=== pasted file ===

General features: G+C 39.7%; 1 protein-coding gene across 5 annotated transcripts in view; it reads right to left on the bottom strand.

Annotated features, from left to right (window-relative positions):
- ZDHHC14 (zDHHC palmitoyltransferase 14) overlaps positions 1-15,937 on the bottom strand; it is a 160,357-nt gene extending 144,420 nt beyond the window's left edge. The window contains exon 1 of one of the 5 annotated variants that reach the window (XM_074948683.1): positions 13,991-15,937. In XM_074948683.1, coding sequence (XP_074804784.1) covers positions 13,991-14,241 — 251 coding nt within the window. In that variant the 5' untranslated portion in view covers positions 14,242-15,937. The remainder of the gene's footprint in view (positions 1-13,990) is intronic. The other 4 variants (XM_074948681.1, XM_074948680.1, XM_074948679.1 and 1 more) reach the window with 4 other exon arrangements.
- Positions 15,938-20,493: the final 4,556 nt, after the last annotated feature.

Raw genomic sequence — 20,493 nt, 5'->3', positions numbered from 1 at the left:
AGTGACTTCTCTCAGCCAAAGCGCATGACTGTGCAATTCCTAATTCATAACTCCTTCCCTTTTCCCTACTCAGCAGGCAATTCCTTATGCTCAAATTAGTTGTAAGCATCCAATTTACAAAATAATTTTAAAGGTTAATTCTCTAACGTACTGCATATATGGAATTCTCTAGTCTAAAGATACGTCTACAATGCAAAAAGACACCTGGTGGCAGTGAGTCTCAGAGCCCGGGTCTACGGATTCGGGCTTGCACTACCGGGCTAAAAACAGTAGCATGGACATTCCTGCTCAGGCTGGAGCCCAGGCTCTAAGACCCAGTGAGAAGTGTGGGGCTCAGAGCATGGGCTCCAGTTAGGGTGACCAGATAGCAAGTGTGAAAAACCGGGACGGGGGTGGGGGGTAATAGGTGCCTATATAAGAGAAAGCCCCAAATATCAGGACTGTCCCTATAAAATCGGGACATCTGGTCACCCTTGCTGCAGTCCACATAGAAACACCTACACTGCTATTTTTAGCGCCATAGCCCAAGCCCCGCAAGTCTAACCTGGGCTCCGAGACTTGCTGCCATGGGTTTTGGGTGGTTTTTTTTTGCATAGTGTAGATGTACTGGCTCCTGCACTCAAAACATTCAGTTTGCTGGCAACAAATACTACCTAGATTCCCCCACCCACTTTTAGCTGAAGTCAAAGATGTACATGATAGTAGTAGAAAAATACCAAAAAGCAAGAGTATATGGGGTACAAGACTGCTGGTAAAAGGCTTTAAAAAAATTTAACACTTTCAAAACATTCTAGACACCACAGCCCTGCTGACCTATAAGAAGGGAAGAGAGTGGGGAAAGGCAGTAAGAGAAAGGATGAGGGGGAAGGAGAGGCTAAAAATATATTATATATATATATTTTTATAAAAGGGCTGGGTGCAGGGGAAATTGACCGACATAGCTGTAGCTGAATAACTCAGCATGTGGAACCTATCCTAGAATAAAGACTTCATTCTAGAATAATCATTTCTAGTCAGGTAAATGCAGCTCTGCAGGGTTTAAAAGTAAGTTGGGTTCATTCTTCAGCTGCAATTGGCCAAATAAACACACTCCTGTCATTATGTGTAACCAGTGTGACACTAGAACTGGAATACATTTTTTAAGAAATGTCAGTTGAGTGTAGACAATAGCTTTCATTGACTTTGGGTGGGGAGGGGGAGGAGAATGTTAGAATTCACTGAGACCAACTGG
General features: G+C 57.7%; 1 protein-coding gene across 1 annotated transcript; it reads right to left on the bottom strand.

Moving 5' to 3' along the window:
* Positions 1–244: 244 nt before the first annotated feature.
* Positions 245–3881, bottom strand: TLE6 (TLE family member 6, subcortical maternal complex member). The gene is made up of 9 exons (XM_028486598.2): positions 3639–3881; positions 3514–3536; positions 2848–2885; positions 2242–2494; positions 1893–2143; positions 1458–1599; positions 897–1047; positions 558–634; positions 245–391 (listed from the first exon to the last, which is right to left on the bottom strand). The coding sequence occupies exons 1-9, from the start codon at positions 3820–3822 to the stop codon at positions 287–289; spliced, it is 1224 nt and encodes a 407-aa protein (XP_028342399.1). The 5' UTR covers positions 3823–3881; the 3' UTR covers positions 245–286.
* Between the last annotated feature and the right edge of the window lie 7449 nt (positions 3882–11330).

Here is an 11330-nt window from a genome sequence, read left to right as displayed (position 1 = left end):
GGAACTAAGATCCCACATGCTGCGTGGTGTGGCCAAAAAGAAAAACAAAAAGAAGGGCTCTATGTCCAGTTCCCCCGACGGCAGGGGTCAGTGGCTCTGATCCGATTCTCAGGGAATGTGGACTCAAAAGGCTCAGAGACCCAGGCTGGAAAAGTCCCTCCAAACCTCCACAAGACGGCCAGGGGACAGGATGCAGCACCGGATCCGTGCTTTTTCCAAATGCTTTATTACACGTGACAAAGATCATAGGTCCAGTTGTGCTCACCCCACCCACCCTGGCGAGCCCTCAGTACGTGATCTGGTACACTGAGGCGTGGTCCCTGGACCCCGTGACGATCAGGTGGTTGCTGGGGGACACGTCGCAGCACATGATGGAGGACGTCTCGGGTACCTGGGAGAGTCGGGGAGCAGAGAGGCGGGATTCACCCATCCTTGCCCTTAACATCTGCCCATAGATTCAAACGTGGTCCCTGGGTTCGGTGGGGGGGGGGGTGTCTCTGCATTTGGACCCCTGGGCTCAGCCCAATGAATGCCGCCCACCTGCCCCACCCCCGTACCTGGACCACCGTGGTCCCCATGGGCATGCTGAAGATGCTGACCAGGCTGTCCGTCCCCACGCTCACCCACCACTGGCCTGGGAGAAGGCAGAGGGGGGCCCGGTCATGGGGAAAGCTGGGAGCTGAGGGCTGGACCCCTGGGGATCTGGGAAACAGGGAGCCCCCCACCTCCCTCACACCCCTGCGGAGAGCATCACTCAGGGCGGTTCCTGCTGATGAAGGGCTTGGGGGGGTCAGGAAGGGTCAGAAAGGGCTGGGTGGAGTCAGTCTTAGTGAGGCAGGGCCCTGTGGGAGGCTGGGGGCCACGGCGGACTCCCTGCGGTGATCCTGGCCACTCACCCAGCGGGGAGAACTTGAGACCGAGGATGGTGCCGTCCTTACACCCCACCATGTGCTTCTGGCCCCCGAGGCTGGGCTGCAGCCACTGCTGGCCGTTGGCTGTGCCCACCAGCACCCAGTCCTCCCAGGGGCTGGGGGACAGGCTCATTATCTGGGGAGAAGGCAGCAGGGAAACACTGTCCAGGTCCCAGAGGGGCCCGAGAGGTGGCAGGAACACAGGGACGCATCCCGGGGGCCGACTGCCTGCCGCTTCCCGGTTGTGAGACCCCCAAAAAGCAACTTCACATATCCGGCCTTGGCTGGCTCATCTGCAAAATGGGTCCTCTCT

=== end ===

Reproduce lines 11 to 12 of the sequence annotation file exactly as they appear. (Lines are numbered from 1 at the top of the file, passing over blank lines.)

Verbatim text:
* Between the last annotated feature and the right edge of the window lie 7449 nt (positions 3882–11330).

Here is an 11330-nt window from a genome sequence, read left to right as displayed (position 1 = left end):